From the club player to the collegiate player to the aspiring/touring professional, everyone can benefit from a team that offers individual instruction, support, guidance, and encouragement. Such a team, however, needs to be credible, timely, beneficial and affordable.
To be affordable, serious golfers should build their team one piece at a time. The obvious first choice is a swing coach. Golf swing coaches charge from $100-$1,500 per hour. The cost explains why players have historically been responsible for their own practice. The next piece, which is a newly developing trend, should be a performance coach who specializes in the supervision of practice, training and tournament preparation. Performance coaching on-site fees range from $200 to $3,000 per day.
So is team support essential for a player to be as good as he/she can be? My research says it is. When a player schedules a practice session, that session is usually based on what the player likes to do or wants to do. “Best Practices” utilized by world-class athletes suggest strongly that great progress in training always occurs when someone other than the player writes, administers and supervises the programs and sessions. The team approach says the player should focus on what needs to be done. Sometimes what the player wants to do and the things needed to be done are the same thing; sometimes they aren’t.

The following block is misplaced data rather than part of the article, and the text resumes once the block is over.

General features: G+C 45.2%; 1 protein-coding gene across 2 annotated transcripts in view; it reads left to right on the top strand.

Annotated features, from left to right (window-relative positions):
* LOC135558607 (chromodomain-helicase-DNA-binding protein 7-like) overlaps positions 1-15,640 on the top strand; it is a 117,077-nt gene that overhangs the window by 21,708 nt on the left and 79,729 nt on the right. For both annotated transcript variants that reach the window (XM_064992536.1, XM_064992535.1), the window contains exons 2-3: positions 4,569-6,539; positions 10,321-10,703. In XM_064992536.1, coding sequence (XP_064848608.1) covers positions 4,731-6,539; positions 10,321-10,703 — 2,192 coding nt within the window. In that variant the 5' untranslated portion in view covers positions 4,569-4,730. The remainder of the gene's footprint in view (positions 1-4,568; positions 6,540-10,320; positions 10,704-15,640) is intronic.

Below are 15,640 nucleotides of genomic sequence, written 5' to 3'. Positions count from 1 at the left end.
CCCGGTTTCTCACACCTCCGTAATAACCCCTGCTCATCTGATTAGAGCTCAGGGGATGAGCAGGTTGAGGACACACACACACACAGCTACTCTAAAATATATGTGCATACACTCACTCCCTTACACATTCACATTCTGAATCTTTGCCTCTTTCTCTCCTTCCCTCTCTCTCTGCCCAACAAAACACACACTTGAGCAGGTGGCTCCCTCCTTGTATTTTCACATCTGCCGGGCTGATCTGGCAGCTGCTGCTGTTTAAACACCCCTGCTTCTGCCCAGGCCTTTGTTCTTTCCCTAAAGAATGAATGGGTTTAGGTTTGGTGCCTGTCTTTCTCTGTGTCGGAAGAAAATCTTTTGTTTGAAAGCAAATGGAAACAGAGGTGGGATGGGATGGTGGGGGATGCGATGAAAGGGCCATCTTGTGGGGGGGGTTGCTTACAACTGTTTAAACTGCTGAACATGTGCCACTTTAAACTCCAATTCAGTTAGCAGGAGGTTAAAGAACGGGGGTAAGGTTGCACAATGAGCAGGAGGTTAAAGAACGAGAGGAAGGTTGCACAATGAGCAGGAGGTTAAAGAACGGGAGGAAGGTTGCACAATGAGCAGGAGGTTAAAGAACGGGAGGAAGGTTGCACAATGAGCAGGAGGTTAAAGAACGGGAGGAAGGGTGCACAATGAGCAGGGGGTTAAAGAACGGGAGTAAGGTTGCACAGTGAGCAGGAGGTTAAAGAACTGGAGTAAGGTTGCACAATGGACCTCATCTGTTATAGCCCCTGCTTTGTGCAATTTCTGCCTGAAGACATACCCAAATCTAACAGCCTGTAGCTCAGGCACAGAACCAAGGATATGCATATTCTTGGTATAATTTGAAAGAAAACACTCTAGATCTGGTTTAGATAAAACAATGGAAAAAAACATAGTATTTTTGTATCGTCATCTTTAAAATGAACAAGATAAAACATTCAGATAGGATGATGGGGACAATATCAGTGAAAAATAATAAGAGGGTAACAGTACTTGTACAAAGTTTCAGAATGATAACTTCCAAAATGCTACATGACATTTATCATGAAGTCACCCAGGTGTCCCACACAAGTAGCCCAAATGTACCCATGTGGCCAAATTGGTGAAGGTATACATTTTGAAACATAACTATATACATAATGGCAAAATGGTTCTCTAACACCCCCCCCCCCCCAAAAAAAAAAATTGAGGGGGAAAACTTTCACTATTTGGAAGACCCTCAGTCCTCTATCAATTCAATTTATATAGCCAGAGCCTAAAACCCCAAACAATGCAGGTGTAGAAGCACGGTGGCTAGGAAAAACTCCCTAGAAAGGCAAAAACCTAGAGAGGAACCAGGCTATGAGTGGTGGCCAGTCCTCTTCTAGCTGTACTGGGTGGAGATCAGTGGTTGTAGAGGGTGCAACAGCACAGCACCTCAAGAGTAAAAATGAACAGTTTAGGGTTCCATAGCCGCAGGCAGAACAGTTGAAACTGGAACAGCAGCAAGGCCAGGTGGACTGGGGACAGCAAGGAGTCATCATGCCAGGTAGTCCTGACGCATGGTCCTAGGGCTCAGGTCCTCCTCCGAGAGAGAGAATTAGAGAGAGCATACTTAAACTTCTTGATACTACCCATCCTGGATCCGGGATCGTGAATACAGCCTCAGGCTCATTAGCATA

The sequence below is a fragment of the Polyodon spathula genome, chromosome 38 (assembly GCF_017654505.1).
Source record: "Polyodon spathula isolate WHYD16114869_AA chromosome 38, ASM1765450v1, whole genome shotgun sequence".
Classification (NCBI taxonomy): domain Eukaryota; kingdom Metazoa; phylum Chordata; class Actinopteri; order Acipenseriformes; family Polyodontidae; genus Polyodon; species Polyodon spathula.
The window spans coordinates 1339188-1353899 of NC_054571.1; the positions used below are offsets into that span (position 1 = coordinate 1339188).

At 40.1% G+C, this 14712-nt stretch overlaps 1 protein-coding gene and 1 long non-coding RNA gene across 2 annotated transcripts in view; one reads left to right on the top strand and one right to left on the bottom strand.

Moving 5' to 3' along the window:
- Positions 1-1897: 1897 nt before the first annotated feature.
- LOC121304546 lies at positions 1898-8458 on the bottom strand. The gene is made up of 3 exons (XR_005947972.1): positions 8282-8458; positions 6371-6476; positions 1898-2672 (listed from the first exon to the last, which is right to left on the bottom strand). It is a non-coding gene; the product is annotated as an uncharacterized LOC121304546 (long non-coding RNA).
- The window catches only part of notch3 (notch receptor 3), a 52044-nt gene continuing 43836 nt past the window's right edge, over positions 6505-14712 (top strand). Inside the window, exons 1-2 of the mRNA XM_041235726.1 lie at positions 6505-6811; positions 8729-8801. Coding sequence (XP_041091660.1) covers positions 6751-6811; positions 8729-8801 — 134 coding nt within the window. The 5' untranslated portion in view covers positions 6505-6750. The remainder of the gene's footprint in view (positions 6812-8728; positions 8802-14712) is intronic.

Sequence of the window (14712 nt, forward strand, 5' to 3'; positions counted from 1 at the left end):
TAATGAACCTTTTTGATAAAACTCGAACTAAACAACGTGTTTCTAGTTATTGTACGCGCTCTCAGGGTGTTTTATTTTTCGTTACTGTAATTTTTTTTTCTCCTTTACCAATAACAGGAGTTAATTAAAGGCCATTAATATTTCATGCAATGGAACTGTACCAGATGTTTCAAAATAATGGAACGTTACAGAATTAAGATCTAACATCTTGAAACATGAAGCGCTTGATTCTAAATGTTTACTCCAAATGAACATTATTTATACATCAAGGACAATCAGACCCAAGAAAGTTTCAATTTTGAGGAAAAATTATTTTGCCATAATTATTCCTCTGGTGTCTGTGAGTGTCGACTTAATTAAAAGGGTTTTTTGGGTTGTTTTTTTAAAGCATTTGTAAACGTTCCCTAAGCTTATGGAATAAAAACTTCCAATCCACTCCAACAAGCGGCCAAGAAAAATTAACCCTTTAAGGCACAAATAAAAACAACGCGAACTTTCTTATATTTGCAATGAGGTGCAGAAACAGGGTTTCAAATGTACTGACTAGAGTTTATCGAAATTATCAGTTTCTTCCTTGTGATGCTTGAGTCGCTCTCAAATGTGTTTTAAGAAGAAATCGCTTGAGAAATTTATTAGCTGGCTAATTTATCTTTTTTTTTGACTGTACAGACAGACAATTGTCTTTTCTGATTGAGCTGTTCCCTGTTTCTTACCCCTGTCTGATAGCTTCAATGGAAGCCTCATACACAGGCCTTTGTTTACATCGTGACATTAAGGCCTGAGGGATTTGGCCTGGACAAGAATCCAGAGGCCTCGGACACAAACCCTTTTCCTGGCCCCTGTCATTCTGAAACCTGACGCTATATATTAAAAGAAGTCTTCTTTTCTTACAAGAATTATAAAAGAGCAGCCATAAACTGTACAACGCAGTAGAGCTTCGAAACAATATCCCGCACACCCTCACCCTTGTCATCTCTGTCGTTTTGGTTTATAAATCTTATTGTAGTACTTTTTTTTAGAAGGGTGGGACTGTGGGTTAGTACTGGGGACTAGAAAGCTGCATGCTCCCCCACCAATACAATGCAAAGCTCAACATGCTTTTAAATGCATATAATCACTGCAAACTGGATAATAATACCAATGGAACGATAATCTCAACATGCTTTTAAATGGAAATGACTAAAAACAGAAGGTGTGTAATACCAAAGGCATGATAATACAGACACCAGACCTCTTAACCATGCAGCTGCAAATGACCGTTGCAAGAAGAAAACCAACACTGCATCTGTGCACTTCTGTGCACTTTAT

Now for the question of how to pay for it all. Wealthy players, or those with substantial or institutional support, have access to what they need or want… whatever the cost. If you use an on-site coach, teacher or other professional you will be paying for blocks of time. Fees can be hourly, weekly, monthly, yearly or lifetime arrangements based upon several factors. If your coach of choice is not local, you can also incur travel and per diem expenses. The process of paying for someone’s time can really add up. You can review what I charge for various services that require my attendance at edmyersgolf.com.